From the FAQ of the Tolkien Estate's website:
Is it possible to write stories that are set in Middle-earth?
The short answer is most definitely NO!
We understand only too well the fascination and enjoyment that the world of Middle-earth can bring, but the fact remains that this is an imaginary world, created by the author on his own terms and in his own right. So, however tempting, to publish this type of fan-fiction for personal or commercial purposes, even online, is absolutely not authorized.
In the era of the Internet, with people selling ‘homemade’ literary works on websites all over the world, it must be unambiguously stated that the Tolkien Estate has never authorized the commercialisation or distribution of such material, and has no intention of doing so.
The Tolkien Estate’s mission is to defend and protect the integrity of J.R.R. Tolkien’s works. As literary executor, it has always been Christopher Tolkien's goal to publish the writings of his father—both finished and unfinished—in the most faithful and scrupulous way, without adaptation or embellishment.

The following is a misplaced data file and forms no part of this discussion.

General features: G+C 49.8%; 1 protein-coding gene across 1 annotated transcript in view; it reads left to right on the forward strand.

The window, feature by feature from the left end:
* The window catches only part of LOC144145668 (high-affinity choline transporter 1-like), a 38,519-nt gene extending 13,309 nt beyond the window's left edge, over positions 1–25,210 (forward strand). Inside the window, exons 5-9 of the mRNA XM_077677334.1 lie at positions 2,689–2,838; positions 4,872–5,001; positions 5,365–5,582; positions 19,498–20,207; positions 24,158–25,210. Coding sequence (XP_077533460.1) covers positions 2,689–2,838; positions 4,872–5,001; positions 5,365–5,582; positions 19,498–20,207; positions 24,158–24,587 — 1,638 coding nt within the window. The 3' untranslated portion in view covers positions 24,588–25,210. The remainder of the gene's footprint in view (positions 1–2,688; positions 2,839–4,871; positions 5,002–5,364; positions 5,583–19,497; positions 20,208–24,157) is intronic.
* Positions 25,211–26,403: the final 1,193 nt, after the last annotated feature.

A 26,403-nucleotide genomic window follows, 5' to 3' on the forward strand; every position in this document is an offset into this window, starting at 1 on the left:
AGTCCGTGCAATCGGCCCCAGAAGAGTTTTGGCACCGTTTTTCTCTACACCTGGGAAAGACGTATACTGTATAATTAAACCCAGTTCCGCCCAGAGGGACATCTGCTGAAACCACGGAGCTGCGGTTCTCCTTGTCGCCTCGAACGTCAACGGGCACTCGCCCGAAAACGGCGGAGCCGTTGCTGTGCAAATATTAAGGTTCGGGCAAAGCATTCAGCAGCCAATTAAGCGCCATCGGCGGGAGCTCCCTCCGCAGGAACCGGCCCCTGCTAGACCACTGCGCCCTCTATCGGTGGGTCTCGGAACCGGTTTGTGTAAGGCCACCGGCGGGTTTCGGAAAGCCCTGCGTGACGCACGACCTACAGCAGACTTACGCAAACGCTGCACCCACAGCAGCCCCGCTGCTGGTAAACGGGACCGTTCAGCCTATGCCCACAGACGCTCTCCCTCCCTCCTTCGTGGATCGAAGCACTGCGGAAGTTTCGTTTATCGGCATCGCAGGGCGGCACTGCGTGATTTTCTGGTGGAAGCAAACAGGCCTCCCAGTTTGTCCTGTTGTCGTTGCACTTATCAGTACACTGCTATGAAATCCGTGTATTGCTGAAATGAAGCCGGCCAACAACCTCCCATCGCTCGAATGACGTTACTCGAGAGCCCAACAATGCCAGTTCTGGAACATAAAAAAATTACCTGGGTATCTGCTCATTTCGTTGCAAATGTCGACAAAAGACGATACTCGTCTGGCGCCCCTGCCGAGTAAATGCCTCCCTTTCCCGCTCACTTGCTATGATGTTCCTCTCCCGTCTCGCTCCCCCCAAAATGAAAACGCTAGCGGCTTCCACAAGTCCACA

Until such a time as Middle-earth is in the public domain1, the odds of being granted a licence to produce literary works in Middle-earth are slim to none.
Whether or not this will change after Christopher Tolkien's death is unknown, and depends on who he appoints to be the literary executor.
While not strictly what the question is asking, the Tolkien Estate has given their blessing to scholarly-type works by other authors.
The prime example that springs to my mind is The History of the Hobbit, written by John Rateliff and first published in 2007. The book is a historical analysis of The Hobbit, similar in style to the History of Middle-earth series. Although not actually written by him, Christopher Tolkien reportedly read the final draft of the book and gave it his blessing.
1 Disclaimer: top-voted answer is mine